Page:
Wednesday, October 23, 2019

INTERVIEW: YUNGBLUD on his most recent headlining run, the new music to come and his hopes for the future!

INTERVIEW: YUNGBLUD on his most recent headlining run, the new music to come and his hopes for the future!

Since we started NES, it was always a goal of ours to catch artists we knew were going to be big. Examples including Barns Courtney, Boston Manor and casual Rock Album of the Year winners this year, Greta Van Fleet. Another guy we knew was going to be a smash from day one of his American touring? YUNGBLUD, otherwise known as Dominic Harrison. In the words of “11 Minutes” co-collaborator Halsey after their debut performance of the track in Australia, ‘We’re watching history in the making here’. Harrison’s career so far has been a whirlwind and at the insane age of 21, a very recent 21, he’s already released the debut album “21st Century Liability” and is already working on new material. Some of that new material? Announced yesterday, a  new collaboration with the very much a surprise  Machine Gun Kelly and fellow “11 Minutes” partner Travis Barker.

Coming off his biggest US headliner yet, we followed up with Harrison after first meeting him while he was on the iconic last full summer Warped Tour. An interview where we jumped up on a table for it and his love and desire for what he’s doing shone through. That energy was palpable and with several other bands’ eyes on us during the interview, Dom had several fellow tour mates introducing themselves with awe despite being about 2/3 through the tour. That energy hasn’t gone away almost a year later when I sat down with Harrison just before his biggest sold out show in the Boston area thus far. And it’s only going to get bigger from here. With a fall tour planned and a comic book announced the day after our interview less then two weeks ago, it’s clear we’re most definitely catching history in the making as Halsey proclaimed and we’re fully here for it!

 

You’re currently on this sold out US headlining run, how has it been so far?
Just bonkers! Everywhere, world-wide. I can’t believe just the sheer response. It’s almost like every where’s moving at the same pace. Like some artists, you kind of get big in one place and then you start moving from there. Everywhere it’s been simultaneous and just went alright, cool, I was like sick. It was mad.

Then talking about that, you’ve only been touring the US for maybe a year. You did the tour with K. Flay, you did Warped Tour, obviously huge being the last Warped Tour, iconic, then you’ve done your own headlining tours. This whole year’s been crazy for you. Maybe when did you realize that this was going to be something? That you were going to be able to break, that you were going to have this career?
As I say, the first massive surprising moment in America was this tour. My agent said to me, let’s put our sights low. Don’t get your hopes up too much because you just never know. We did Warped Tour, did K. Flay, America looked good. We’re just going to book five to eight hundred cap rooms across the States and see what it happens. And it sold out in four minutes.
The whole thing?
The whole tour, 30 dates. The whole thing, between four to ten minutes. East Coast was four then the West Coast was about ten.
That must feel incredible.
It was mad. It was mad and as I say, we’re gearing up to come back in the fall already. In September, even bigger. My agent was like, ‘We totally undersold this’ and was like ‘Why don’t you upgrade?’ And I was just like let’s just do another tour in the fall.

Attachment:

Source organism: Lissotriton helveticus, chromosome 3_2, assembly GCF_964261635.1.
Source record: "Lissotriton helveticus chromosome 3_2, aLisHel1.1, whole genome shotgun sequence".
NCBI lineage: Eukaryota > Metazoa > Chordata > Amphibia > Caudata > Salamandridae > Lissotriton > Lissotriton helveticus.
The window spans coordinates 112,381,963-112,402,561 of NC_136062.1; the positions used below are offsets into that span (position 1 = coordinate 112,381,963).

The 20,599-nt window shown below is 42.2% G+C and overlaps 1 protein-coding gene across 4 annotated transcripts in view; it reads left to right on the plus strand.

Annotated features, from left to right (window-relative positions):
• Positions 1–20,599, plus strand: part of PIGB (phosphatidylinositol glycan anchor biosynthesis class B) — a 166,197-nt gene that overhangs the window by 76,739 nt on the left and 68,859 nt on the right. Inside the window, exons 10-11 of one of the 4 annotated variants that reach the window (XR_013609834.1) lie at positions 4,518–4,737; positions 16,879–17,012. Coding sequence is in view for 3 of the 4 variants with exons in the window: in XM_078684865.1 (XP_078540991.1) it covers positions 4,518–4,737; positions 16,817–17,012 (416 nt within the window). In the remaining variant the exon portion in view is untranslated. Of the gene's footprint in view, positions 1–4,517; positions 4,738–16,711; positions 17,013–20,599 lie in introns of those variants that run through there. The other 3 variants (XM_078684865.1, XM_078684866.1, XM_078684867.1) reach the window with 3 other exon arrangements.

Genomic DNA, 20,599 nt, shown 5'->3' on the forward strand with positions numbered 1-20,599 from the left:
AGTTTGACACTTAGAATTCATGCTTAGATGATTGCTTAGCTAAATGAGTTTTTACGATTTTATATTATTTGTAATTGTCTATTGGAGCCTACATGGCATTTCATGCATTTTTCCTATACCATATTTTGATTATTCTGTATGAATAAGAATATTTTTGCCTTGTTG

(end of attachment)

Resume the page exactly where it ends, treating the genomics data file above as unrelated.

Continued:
Yeah, and keep this one special.
Yeah keep it intimate. Keep it crazy and just utterly mad. It’s bonkers.

And just from reading about it I know, since the album came out, “21st Century Liability”, last year obviously you’ve released new music. You’ve already released “11 Minutes” “Loner”. You’ve released these big smashes. When did you kind of start writing those songs? When did “Loner” come together, “11 Minutes”?
“Loner”, we were playing “Loner” on tour for years. “Loner” was one for the fans. It took me so long to release it because I didn’t get right. Until now, until then. Onstage, you’ll see it tonight, it’s such an electrifying energy. The whole room just kind of erupts into this volcano of rebellion and solidarity and happiness all at once. And I just couldn’t capture the electricity of it on a record but then we did. And it was crazy. That was what was the fucking best.

It was finally ready to go.
It was ready to go and it was ready to be released. With me man as I say, I’ve got so much music ready to go. It’s just finding the right time to drop it, when it feels right. There’s a song coming out next week because it feels right. Then with “11 Minutes”, that’s something that just happened, Halsey and I met and wrote it. It came together in the space of like two weeks. The song was written in three days. The song was written and recorded, me, Travis and Halsey were in the same room. Started from scratch and built it up. Crazy.

Must feel nuts. Maybe I’m sure growing up and looking up to someone like Travis Barker. How was that experience?
Oh, absolutely fucking bonkers, are you joking me, Travis Barker. Thirteen-year-old me was screaming. He was in the room with me playing on one of my songs. I’ve been on stage with him a couple times as well and it was just what the fuck? We played the iHeart Radio Awards which was just mind-blowing. It was sick.
I’m sure it was incredible. With everyone going on with it and looking at the video, you’ve obviously had many videos before and they’re always so creative and always something insane.
Always.

Maybe for “11 Minutes”, it’s this longer video. How did the concept come about?
It was weird man. The shit was very much steered by me and Ash (Halsey) in the way that we wanted to do something that represented the five stages of grief and Groundhog Day in one thing. We were watching a lot of Black Mirror and Bandersnatch and we wanted to kind of create this world where I had eleven minutes to save my girlfriend’s life. And if I didn’t do it, I had to start all over again until I fully accepted it.